Peter Sokolowski: Oh, right.

Ammon Shea: That's true.

Neil Serven: And then we had smartphones, which caused flip-phones to be a distinct thing. That's a technology that has just created this whole staircase of different retronyms.

Ammon Shea: And, even before the rotary phone we had phones which were much closer to Siri, in that you would just pick up the receiver and just tell the operator who you wanted to speak to.

Neil Serven: Whose name might've been Siri.

Ammon Shea: Could've been Siri. We don't know.

Peter Sokolowski: I think my favorite is manual transmission. That must be a retronym.

Neil Serven: It has to be.

Ammon Shea: Yeah.

Peter Sokolowski: Yeah.

Emily Brewster: Definitely.

Neil Serven: There was one instance where I expected a retronym to take hold, and I never heard it, and I was sort of disappointed, maybe because the trend didn't last long enough. But, a few years ago, you would see advertised: hot yoga, which... it was, like, conducted in this hot environment, I guess, so it was this distinct thing, this special kind of yoga, but they never said cold yoga to distinguish it.

Ammon Shea: Lukewarm-

Emily Brewster: Room-temperature yoga. Tepid yoga. None of those are going to work in your marketing materials, that's for sure.

Ammon Shea: Lukewarm yoga.

Emily Brewster: To go back to the duplicative retronymic function of, "I want chocolate-chocolate," or, "I want coffee-coffee.". That doesn't really work in print.

Peter Sokolowski: Right.

Emily Brewster: It really requires the intonation behind it. That's where the distinction is, otherwise it's, "What's coffee-coffee?".

Ammon Shea: Sometimes I feel like you do see it with, kind of, quotes for emphasis around the first one. It does feel like it's making an attempt. I agree with you that it does feel like putting the stress on the first iteration of the word works much better in speech. I feel like people try to put single quotes around their word, if they're saying, 'chocolate' chocolate.

Emily Brewster: Yes, I have seen that. That's right. But, a retronym can be a more formal term, a more technical term. It can be the kind of term that you can put on an invoice if you want to stock your grocery store with something. You can't just say, "Milk-milk," on your grocery store invoice if you are trying to stock your grocery store. You're going to have to say, "Whole milk.".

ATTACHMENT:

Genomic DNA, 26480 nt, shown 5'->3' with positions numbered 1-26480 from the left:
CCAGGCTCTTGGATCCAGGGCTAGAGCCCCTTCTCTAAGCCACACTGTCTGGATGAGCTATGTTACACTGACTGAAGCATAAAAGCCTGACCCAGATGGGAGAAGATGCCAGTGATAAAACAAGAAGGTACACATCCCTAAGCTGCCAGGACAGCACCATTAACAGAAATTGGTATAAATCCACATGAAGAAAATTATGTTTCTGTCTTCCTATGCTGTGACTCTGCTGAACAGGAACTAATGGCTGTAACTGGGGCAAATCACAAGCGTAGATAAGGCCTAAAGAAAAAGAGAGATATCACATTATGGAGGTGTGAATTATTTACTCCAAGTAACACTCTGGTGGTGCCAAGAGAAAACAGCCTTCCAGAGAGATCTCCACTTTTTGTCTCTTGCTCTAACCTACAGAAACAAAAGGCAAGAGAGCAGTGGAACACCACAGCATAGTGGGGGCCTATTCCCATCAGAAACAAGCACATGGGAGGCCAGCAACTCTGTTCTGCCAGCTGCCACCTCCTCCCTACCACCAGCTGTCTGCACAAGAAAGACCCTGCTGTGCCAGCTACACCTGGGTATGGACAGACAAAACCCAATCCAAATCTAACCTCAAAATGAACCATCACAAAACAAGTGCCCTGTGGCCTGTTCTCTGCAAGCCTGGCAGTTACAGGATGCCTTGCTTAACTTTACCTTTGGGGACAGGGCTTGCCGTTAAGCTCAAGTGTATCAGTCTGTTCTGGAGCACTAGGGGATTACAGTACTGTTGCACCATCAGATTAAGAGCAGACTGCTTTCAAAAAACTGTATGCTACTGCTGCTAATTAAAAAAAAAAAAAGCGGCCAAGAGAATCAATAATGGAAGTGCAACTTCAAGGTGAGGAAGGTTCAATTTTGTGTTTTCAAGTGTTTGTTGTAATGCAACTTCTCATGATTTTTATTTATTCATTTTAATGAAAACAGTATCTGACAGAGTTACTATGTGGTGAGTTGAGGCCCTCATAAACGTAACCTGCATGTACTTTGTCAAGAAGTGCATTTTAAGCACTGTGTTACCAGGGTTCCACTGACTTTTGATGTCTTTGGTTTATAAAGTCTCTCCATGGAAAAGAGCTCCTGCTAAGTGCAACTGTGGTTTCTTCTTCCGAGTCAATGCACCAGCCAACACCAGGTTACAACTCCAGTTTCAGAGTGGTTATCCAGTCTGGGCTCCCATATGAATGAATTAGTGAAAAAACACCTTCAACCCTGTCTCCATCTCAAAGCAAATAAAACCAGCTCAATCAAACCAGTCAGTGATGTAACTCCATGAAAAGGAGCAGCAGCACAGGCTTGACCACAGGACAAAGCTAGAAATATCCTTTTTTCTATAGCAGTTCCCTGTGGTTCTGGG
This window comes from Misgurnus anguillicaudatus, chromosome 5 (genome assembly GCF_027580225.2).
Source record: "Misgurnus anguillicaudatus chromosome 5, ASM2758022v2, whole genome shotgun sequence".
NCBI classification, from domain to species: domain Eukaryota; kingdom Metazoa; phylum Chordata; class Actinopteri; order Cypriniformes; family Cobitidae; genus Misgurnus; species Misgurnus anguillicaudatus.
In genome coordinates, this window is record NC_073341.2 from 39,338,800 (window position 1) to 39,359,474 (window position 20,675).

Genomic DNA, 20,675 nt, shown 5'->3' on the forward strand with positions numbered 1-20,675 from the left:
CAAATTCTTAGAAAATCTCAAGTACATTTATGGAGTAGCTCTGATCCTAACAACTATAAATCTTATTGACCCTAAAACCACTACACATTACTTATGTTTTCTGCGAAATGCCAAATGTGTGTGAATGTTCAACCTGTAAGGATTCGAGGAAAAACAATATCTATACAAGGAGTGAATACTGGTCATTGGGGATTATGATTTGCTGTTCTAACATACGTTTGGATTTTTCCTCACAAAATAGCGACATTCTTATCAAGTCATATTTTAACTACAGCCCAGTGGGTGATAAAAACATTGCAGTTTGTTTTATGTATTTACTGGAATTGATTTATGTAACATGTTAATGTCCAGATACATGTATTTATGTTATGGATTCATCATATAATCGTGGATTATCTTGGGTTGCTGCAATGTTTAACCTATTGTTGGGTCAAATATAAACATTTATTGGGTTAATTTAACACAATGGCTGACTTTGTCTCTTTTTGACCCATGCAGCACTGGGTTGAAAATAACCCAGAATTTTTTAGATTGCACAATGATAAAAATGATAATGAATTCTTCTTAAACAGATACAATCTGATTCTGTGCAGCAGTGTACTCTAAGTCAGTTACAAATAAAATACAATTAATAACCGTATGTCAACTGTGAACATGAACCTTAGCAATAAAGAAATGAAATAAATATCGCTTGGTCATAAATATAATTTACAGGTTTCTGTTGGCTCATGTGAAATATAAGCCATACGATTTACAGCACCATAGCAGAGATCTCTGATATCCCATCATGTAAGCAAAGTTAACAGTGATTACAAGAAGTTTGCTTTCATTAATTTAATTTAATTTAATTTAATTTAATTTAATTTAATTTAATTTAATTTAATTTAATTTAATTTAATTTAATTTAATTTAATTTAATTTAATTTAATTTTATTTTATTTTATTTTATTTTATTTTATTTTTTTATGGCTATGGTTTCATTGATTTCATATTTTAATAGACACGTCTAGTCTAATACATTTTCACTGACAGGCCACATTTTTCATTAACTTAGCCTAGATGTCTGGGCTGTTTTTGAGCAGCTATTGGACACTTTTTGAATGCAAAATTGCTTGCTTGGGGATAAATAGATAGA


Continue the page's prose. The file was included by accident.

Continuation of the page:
Neil Serven: Right, or you'll get two of them.

Ammon Shea: Emily, have you ever come across somebody, whether at a cocktail party or a dinner party, or just shopping at the grocery store who, likewise, has this passion, this affinity for retronyms? Have you ever gotten into a retronym-off with somebody, where you're one-upping each other?

Emily Brewster: I haven't, no. I try to keep it to myself, it's a little embarrassing.

Ammon Shea: It's kind of like the definition of a gentleman. Somebody who knows how to play the accordion, but doesn't. So, we can rework that of... What is a gentlewoman? Someone who knows a lot of retronyms, but doesn't say them out loud.

Emily Brewster: You are listening to Word Matters. I'm Emily Brewster. We'll be back after the break with the history of the & symbol. Word Matters is produced by Merriam-Webster in collaboration with New England Public Media.

Neil Serven: I'm Neil Serven. Do you have a question about the origin, history or meaning of a word? Email us at wordmatters@m-w.com.

Peter Sokolowski: I'm Peter Sokolowski. Join me every day for the word of the day, a brief look at the history and definition of one word, available at merriam-webster.com, or wherever you get your podcasts. And, for more podcasts from New England Public Media, visit the NEPM podcast hub at nepm.org.

Emily Brewster: If you were learning your ABC's a couple of centuries ago, your recitations wouldn't have ended at Z. They would've included a 27th letter: the ampersand. You know, the elegant pretzel-y symbol above the seven on your keyboard. I'll tell the tale of this unique character and its name. The English alphabet was not always 26 letters long.